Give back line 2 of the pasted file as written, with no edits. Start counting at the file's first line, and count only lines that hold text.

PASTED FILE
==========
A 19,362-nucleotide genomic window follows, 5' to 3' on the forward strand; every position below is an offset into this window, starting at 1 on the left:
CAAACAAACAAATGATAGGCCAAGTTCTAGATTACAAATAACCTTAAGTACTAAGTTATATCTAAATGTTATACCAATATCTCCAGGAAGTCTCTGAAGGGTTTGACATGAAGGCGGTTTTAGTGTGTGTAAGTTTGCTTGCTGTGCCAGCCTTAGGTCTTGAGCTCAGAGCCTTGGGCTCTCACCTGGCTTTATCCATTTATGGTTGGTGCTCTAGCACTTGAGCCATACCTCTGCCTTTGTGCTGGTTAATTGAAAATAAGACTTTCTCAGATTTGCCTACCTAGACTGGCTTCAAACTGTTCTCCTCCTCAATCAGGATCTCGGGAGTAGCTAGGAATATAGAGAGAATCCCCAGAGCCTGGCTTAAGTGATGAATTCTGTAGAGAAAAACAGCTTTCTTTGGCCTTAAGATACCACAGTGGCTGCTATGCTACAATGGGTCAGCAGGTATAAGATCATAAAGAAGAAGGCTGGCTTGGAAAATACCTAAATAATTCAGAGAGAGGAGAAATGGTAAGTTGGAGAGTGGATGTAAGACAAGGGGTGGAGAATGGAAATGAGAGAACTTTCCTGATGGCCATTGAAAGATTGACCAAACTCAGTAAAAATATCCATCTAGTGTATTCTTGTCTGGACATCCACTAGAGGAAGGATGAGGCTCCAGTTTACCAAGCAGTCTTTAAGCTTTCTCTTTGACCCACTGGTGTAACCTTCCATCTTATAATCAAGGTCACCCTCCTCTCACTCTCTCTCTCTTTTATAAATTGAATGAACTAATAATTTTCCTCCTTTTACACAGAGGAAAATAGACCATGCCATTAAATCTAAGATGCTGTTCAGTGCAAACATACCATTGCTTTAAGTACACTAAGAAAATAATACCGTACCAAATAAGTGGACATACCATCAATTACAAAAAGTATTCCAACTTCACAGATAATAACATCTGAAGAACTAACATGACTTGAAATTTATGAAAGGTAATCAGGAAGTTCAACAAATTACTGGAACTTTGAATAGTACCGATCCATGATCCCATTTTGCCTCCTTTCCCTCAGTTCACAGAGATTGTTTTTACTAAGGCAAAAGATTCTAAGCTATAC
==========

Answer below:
CAAACAAACAAATGATAGGCCAAGTTCTAGATTACAAATAACCTTAAGTACTAAGTTATATCTAAATGTTATACCAATATCTCCAGGAAGTCTCTGAAGGGTTTGACATGAAGGCGGTTTTAGTGTGTGTAAGTTTGCTTGCTGTGCCAGCCTTAGGTCTTGAGCTCAGAGCCTTGGGCTCTCACCTGGCTTTATCCATTTATGGTTGGTGCTCTAGCACTTGAGCCATACCTCTGCCTTTGTGCTGGTTAATTGAAAATAAGACTTTCTCAGATTTGCCTACCTAGACTGGCTTCAAACTGTTCTCCTCCTCAATCAGGATCTCGGGAGTAGCTAGGAATATAGAGAGAATCCCCAGAGCCTGGCTTAAGTGATGAATTCTGTAGAGAAAAACAGCTTTCTTTGGCCTTAAGATACCACAGTGGCTGCTATGCTACAATGGGTCAGCAGGTATAAGATCATAAAGAAGAAGGCTGGCTTGGAAAATACCTAAATAATTCAGAGAGAGGAGAAATGGTAAGTTGGAGAGTGGATGTAAGACAAGGGGTGGAGAATGGAAATGAGAGAACTTTCCTGATGGCCATTGAAAGATTGACCAAACTCAGTAAAAATATCCATCTAGTGTATTCTTGTCTGGACATCCACTAGAGGAAGGATGAGGCTCCAGTTTACCAAGCAGTCTTTAAGCTTTCTCTTTGACCCACTGGTGTAACCTTCCATCTTATAATCAAGGTCACCCTCCTCTCACTCTCTCTCTCTTTTATAAATTGAATGAACTAATAATTTTCCTCCTTTTACACAGAGGAAAATAGACCATGCCATTAAATCTAAGATGCTGTTCAGTGCAAACATACCATTGCTTTAAGTACACTAAGAAAATAATACCGTACCAAATAAGTGGACATACCATCAATTACAAAAAGTATTCCAACTTCACAGATAATAACATCTGAAGAACTAACATGACTTGAAATTTATGAAAGGTAATCAGGAAGTTCAACAAATTACTGGAACTTTGAATAGTACCGATCCATGATCCCATTTTGCCTCCTTTCCCTCAGTTCACAGAGATTGTTTTTACTAAGGCAAAAGATTCTAAGCTATAC